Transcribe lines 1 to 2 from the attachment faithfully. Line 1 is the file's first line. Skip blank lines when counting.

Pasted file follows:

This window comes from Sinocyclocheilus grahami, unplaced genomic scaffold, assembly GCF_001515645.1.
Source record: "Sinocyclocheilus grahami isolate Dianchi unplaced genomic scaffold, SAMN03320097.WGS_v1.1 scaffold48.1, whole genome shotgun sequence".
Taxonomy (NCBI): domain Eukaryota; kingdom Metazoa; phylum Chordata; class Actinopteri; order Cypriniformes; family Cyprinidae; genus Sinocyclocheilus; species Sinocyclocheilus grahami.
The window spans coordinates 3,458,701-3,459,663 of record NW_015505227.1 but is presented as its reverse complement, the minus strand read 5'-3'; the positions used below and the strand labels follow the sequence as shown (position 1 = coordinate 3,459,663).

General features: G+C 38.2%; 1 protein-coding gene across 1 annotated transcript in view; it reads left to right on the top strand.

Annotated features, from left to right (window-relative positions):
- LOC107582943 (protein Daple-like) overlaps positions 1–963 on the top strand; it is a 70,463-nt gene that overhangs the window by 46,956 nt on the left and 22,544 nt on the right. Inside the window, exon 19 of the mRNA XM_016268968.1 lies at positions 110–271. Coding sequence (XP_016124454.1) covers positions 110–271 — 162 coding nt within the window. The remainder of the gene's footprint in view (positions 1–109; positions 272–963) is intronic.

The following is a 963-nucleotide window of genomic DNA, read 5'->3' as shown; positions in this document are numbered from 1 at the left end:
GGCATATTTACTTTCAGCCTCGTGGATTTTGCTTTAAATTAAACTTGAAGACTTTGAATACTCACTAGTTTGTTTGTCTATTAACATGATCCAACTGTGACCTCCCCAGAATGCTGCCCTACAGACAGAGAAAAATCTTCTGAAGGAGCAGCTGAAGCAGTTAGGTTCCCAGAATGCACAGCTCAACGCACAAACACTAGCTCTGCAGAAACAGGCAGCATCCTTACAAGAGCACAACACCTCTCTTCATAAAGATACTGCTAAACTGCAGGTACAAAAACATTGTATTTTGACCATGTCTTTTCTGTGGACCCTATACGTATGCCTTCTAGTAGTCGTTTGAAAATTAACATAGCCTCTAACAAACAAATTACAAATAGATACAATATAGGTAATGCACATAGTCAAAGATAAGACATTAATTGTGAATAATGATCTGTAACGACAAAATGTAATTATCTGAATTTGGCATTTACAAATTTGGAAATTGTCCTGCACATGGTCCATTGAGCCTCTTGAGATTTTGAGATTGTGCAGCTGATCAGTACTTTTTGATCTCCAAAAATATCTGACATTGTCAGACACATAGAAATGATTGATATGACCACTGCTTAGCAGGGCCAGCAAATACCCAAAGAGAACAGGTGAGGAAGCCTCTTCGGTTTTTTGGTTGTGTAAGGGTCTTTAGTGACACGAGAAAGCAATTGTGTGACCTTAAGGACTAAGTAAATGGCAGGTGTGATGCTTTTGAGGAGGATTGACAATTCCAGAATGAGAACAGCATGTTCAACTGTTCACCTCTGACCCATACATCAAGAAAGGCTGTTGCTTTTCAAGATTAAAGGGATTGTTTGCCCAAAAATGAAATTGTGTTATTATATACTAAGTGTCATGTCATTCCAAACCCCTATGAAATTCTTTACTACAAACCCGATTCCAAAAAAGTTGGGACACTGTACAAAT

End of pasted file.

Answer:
This window comes from Sinocyclocheilus grahami, unplaced genomic scaffold, assembly GCF_001515645.1.
Source record: "Sinocyclocheilus grahami isolate Dianchi unplaced genomic scaffold, SAMN03320097.WGS_v1.1 scaffold48.1, whole genome shotgun sequence".